Fuchs Wins Medal of Science and L’Oréal-UNESCO Award
Elaine Fuchs, an HHMI investigator at The Rockefeller University, received the National Medal of Science from President Barack Obama at a ceremony at the White House in October 2009. Eight other scientists were also presented medals—the nation’s highest honor for science.
Fuchs was honored for her research on skin and hair—two distinct structures that develop from the same skin stem cell. Her work has made inroads into understanding hair growth and how defective stem cells can cause cancer. Fuchs also is the North American recipient of the 2010 L’Oréal-UNESCO Award in the Life Sciences, which recognizes outstanding and inspirational women scientists from five regions around the globe each year. The $100,000 prizes are a result of a partnership between the cosmetics company L’Oréal and the United Nations Educational, Scientific, and Cultural Organization.
Top row: Dulac, Roeder, Rosenfeld, Scott, Shaw, Sherr, Wolberger. Bottom row: Shulman, Summers, Walsh, Yokoyama, Banerjee, Hatfull.
13 HHMI Scientists Join American Association for the Advancement of Science
A total of 11 HHMI investigators and 2 HHMI professors were named fellows of the American Association for the Advancement of Science. The investigators are Catherine Dulac, Harvard University; G. Shirleen Roeder, Yale University; Michael G. Rosenfeld, University of California, San Diego; John D. Scott, University of Washington; Andrey S. Shaw, Washington University in St. Louis; Charles J. Sherr, St. Jude Children’s Research Hospital; Gerald I. Shulman, Yale School of Medicine; Michael F. Summers, University of Maryland, Baltimore County; Christopher A. Walsh, Children’s Hospital, Boston; Cynthia Wolberger, Johns Hopkins University School of Medicine; and Wayne Yokoyama, Washington University School of Medicine in St. Louis. The professors are Utpal Banerjee, University of California, Los Angeles, and Graham F. Hatfull, University of Pittsburgh.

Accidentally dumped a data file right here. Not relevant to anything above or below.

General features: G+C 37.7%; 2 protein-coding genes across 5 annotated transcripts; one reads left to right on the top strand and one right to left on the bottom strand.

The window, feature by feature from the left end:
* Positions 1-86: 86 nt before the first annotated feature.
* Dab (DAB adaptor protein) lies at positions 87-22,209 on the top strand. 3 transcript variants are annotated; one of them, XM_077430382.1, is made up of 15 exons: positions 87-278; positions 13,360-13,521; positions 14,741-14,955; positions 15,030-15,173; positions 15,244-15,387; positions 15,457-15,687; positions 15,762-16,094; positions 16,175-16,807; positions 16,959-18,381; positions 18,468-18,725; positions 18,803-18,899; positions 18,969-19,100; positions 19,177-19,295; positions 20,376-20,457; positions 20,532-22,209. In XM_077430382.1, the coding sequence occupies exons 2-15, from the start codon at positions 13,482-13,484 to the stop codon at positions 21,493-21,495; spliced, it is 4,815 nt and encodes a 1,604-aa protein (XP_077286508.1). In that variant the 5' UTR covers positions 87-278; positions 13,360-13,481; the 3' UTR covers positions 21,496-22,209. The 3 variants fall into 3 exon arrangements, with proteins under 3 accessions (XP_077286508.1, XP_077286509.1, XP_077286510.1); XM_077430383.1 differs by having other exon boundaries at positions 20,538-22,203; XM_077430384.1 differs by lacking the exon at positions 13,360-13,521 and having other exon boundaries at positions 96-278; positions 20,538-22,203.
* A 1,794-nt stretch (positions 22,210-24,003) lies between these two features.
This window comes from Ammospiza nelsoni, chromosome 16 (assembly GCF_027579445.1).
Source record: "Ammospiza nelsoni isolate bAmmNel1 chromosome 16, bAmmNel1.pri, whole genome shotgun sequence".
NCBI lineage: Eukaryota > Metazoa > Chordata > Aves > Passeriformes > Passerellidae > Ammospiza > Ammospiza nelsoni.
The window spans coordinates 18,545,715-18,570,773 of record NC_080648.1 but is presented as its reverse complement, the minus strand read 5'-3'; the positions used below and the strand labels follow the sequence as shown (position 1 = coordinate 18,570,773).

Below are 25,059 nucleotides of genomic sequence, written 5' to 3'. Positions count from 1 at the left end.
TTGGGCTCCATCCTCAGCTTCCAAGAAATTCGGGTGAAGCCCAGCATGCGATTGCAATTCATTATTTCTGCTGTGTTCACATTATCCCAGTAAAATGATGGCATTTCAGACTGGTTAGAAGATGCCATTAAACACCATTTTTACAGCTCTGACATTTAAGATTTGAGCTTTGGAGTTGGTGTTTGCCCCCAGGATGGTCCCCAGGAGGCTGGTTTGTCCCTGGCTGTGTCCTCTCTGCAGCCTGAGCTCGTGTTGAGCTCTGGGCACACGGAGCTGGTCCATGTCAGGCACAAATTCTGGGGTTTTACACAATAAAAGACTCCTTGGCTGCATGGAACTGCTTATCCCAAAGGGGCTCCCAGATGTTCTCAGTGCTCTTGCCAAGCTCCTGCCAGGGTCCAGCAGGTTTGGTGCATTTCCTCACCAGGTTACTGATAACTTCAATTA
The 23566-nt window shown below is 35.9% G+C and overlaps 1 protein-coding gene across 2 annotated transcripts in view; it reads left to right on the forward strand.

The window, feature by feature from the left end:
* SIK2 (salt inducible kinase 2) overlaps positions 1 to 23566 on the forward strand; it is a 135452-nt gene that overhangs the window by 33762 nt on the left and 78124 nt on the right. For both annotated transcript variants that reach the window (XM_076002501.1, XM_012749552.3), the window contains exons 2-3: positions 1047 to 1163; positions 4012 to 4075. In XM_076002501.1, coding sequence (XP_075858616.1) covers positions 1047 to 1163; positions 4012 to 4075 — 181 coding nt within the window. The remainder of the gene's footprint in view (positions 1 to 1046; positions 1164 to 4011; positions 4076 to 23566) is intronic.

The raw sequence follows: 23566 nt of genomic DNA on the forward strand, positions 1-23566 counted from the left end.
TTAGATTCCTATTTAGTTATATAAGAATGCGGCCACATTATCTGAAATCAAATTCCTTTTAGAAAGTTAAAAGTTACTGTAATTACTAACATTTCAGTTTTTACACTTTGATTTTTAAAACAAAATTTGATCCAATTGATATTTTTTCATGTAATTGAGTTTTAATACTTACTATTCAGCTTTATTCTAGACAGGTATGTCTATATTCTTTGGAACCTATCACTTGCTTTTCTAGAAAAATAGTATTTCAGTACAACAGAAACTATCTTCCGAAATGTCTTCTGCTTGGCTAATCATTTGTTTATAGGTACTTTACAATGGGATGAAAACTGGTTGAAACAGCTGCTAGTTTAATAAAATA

Top row: Anseth, Brown, Chinnaiyan, Haber. Bottom row: Jacks, Nussenzweig, Sehgal, Walker.
Eight HHMI investigators join the Institute of Medicine
A total of eight HHMI investigators were elected to the National Academy of Science’s Institute of Medicine in October 2009. Those newly elected are Kristi S. Anseth, University of Colorado, Boulder; Patrick O. Brown, Stanford University School of Medicine; Arul M. Chinnaiyan, University of Michigan; Daniel A. Haber, Massachusetts General Hospital; Tyler E. Jacks, Massachusetts Institute of Technology; Michel C. Nussenzweig, The Rockefeller University; Amita Sehgal, University of Pennsylvania School of Medicine; and Bruce D. Walker, Massachusetts General Hospital.
Top row: Amon, Bennett, Craig, Ganem, Gouaux, Kaelin. Bottom row: Koshland, Medzhitov, Nusse, Sawyers, Sejnowski, Riddiford.
HHMI Scientists Elected to National Academy of Sciences
Eleven HHMI investigators and one Janelia Farm fellow were elected to the National Academy of Sciences in April 2010. They are Angelika Amon, Massachusetts Institute of Technology; Vann Bennett, Duke University; Nancy L. Craig, The Johns Hopkins University School of Medicine; Don Ganem, University of California, San Francisco; Eric Gouaux, Oregon Health & Science University; William G. Kaelin, Jr., Dana-Farber Cancer Institute; Douglas E. Koshland, Carnegie Institution of Washington; Ruslan M. Medzhitov, Yale School of Medicine; Roeland Nusse, Stanford University School of Medicine; Charles L. Sawyers, Memorial Sloan-Kettering Cancer Center; and Terrence J. Sejnowski, Salk Institute for Biological Studies. The senior fellow at Janelia Farm Research Campus is Lynn M. Riddiford.